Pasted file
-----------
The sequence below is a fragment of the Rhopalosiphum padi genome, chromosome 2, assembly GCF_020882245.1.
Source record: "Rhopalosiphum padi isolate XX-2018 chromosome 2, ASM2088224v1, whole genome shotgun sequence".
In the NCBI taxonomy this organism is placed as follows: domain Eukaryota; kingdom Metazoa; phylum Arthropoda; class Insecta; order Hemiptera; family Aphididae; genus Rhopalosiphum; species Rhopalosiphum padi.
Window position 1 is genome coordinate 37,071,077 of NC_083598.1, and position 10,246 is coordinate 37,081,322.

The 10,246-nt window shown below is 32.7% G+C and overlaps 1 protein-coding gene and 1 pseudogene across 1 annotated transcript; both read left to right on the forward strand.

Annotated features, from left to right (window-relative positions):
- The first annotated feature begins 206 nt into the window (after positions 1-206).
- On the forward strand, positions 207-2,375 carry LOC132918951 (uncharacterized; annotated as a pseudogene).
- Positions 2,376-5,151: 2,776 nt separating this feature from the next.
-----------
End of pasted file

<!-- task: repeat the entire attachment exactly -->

The sequence below is a fragment of the Rhopalosiphum padi genome, chromosome 2, assembly GCF_020882245.1.
Source record: "Rhopalosiphum padi isolate XX-2018 chromosome 2, ASM2088224v1, whole genome shotgun sequence".
In the NCBI taxonomy this organism is placed as follows: domain Eukaryota; kingdom Metazoa; phylum Arthropoda; class Insecta; order Hemiptera; family Aphididae; genus Rhopalosiphum; species Rhopalosiphum padi.
Window position 1 is genome coordinate 37,071,077 of NC_083598.1, and position 10,246 is coordinate 37,081,322.

The 10,246-nt window shown below is 32.7% G+C and overlaps 1 protein-coding gene and 1 pseudogene across 1 annotated transcript; both read left to right on the forward strand.

Annotated features, from left to right (window-relative positions):
- The first annotated feature begins 206 nt into the window (after positions 1-206).
- On the forward strand, positions 207-2,375 carry LOC132918951 (uncharacterized; annotated as a pseudogene).
- Positions 2,376-5,151: 2,776 nt separating this feature from the next.